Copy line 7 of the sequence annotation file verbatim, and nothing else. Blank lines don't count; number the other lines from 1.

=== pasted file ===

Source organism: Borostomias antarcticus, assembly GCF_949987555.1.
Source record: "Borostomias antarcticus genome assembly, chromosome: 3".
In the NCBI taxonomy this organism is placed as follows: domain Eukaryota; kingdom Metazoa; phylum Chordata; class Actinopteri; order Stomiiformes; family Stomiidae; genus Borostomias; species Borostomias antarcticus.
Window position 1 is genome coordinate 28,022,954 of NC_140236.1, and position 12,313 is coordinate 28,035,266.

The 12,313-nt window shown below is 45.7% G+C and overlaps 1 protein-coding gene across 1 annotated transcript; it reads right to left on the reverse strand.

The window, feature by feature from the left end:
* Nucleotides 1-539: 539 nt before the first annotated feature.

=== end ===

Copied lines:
* Nucleotides 1-539: 539 nt before the first annotated feature.